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April 04, 2023

America Can Win the AI Race

By Paul Scharre

Throughout history, technology has been critical to determining which countries dominate global politics. By rapidly industrializing in the 1800s, Germany and the United Kingdom overtook Russia in economic strength. Europe’s broader industrialization had an even more profound effect. In 1790, Europe, China, and India held roughly the same shares of global manufacturing output, but by 1900, Europe—then home to a quarter of the world’s people—controlled 62 percent of the world’s manufacturing. By contrast, China had six percent and India had less than two.

If the United States wants to win the AI competition, it must approach Beijing carefully and construct its own initiatives thoughtfully.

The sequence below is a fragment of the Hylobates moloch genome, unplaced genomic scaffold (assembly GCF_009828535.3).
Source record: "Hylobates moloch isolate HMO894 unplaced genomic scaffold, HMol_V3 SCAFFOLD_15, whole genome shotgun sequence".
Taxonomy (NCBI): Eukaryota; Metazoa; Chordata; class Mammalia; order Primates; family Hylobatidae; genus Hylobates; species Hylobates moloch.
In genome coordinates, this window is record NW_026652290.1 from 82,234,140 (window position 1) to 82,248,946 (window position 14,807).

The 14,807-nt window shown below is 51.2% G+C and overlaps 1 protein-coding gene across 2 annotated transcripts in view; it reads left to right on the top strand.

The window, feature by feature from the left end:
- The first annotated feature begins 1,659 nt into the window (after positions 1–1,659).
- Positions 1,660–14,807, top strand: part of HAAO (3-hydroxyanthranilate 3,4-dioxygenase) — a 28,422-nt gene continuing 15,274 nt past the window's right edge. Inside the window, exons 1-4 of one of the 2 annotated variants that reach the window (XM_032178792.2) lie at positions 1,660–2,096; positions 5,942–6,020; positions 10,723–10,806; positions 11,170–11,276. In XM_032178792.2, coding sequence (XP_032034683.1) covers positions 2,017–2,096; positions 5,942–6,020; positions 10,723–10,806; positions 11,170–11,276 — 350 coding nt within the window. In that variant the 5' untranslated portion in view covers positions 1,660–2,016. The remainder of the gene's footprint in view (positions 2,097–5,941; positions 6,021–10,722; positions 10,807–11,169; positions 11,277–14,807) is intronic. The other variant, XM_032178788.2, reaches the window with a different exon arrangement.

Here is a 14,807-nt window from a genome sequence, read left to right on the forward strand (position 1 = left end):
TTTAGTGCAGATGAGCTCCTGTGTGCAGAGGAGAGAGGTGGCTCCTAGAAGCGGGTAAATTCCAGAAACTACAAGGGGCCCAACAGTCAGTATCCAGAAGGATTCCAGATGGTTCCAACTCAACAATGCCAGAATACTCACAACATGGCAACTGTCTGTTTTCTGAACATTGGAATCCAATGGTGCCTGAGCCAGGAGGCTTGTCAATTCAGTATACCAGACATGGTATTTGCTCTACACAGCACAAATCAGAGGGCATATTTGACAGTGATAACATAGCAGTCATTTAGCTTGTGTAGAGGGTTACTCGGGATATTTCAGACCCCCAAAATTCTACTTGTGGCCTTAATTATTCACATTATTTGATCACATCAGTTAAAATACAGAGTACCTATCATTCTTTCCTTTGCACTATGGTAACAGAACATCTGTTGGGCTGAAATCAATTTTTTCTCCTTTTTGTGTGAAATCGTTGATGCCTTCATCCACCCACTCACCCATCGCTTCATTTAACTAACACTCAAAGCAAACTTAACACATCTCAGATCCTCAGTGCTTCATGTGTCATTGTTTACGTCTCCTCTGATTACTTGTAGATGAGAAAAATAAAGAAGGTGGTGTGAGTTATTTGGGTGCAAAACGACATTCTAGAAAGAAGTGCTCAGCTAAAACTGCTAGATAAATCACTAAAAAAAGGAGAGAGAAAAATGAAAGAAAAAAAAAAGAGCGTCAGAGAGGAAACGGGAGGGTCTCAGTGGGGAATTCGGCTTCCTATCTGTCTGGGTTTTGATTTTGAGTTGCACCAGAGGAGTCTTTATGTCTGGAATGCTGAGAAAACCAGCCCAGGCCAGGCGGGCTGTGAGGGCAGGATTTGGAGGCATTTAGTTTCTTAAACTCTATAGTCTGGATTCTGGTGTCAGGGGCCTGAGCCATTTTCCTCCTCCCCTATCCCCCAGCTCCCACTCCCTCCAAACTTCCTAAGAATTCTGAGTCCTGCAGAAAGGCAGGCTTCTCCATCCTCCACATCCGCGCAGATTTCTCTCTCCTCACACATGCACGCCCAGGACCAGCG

European powers translated their economic might into military power, launching a wave of colonial expansion. By 1914, Europeans occupied or controlled over 80 percent of the planet’s land surfaces. The states were able to make this translation because the Industrial Revolution had altered the key metrics of power, transforming coal, steel, and oil production into critical components of military success. In World War II, the United States turned its mighty manufacturing capacity to the business of war, retooling factories to build tanks and airplanes and making its military into the world’s most powerful. At the height of the war, Allied factories were producing over 3.5 times as many aircraft and tanks as the Axis powers, burying Germany, Japan, and Italy beneath an onslaught of iron.

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